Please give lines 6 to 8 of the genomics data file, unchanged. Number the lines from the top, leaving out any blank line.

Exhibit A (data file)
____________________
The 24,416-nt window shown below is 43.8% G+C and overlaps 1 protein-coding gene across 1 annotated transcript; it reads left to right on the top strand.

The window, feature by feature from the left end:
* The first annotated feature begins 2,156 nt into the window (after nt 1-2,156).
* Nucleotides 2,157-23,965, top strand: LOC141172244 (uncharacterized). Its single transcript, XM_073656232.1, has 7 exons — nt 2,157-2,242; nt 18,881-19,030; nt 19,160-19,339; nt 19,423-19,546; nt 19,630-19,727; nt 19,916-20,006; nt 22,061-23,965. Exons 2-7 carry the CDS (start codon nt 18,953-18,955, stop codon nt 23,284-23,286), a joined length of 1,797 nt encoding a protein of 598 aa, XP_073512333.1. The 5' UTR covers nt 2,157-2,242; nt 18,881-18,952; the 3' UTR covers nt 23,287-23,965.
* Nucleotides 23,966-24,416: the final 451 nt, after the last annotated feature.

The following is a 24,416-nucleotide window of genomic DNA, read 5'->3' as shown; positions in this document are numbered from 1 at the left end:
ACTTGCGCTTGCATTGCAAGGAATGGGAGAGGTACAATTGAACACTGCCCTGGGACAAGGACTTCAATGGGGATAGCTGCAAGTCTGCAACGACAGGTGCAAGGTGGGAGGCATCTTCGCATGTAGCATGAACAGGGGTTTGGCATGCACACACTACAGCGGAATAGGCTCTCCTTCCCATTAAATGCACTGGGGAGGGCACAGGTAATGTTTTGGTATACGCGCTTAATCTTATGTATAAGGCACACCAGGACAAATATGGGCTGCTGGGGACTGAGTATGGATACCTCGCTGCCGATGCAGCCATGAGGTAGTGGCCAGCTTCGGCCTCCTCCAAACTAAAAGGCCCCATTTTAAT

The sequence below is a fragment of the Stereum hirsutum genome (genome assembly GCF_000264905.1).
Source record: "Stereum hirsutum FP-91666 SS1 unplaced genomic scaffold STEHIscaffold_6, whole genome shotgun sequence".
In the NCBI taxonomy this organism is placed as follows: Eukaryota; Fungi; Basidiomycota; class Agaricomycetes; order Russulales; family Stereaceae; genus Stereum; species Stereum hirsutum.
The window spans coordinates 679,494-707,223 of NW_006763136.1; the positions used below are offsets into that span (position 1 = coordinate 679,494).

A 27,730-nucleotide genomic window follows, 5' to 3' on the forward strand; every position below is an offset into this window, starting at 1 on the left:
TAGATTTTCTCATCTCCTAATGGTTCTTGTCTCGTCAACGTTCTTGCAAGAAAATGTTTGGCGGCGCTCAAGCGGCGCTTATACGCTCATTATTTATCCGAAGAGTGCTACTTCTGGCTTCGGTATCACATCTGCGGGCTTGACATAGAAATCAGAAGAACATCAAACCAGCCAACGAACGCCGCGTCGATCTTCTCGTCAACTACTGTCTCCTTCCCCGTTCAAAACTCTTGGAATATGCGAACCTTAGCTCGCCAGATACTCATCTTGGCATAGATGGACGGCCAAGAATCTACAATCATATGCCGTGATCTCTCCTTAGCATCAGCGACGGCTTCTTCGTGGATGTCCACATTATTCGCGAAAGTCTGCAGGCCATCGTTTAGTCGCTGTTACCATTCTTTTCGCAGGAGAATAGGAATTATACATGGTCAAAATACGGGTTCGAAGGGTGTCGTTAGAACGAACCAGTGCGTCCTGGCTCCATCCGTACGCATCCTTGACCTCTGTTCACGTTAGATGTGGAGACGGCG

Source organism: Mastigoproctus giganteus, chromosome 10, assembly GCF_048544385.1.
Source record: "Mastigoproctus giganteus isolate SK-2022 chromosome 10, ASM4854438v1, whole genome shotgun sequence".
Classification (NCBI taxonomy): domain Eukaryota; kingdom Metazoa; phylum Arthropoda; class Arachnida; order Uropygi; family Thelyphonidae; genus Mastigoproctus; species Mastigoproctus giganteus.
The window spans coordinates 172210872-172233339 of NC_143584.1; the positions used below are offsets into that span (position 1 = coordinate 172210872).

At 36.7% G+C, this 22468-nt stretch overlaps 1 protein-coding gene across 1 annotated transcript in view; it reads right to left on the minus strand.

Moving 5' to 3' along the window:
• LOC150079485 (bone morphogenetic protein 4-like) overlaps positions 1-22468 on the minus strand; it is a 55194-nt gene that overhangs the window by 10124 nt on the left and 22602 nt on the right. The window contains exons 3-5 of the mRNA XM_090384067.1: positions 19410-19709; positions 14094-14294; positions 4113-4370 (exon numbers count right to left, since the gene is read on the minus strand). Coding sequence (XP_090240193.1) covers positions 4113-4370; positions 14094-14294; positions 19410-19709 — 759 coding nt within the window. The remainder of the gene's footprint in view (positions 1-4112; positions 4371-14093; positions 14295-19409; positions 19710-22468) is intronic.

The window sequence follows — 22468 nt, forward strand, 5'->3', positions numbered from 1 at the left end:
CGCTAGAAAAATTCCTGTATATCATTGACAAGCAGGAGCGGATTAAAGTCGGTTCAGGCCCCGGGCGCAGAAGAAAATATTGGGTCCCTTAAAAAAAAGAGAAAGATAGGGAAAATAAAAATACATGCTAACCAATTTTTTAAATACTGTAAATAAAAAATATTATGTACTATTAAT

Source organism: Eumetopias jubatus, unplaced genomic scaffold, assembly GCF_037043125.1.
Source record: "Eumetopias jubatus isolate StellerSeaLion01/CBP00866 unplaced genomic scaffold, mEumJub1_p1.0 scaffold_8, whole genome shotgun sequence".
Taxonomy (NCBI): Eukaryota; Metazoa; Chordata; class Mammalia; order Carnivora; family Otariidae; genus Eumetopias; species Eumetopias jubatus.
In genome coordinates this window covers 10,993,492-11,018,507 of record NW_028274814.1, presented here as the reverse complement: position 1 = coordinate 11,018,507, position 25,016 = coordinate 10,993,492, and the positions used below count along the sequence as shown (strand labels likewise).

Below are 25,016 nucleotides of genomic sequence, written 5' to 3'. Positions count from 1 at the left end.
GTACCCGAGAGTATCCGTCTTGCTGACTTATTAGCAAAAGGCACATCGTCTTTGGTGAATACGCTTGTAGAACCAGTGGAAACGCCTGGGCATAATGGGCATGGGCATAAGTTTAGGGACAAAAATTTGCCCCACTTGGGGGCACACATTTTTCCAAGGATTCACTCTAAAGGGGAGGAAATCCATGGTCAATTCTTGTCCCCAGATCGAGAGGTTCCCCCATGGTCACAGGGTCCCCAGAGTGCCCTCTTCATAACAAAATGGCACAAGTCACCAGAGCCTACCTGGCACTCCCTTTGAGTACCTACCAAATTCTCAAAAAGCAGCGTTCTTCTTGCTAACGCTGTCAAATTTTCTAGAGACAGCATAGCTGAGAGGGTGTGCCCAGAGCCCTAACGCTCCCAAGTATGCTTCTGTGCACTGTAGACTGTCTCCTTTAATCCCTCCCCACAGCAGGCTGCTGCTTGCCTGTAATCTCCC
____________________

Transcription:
The following is a 24,416-nucleotide window of genomic DNA, read 5'->3' as shown; positions in this document are numbered from 1 at the left end:
ACTTGCGCTTGCATTGCAAGGAATGGGAGAGGTACAATTGAACACTGCCCTGGGACAAGGACTTCAATGGGGATAGCTGCAAGTCTGCAACGACAGGTGCAAGGTGGGAGGCATCTTCGCATGTAGCATGAACAGGGGTTTGGCATGCACACACTACAGCGGAATAGGCTCTCCTTCCCATTAAATGCACTGGGGAGGGCACAGGTAATGTTTTGGTATACGCGCTTAATCTTATGTATAAGGCACACCAGGACAAATATGGGCTGCTGGGGACTGAGTATGGATACCTCGCTGCCGATGCAGCCATGAGGTAGTGGCCAGCTTCGGCCTCCTCCAAACTAAAAGGCCCCATTTTAAT

The sequence below is a fragment of the Stereum hirsutum genome (genome assembly GCF_000264905.1).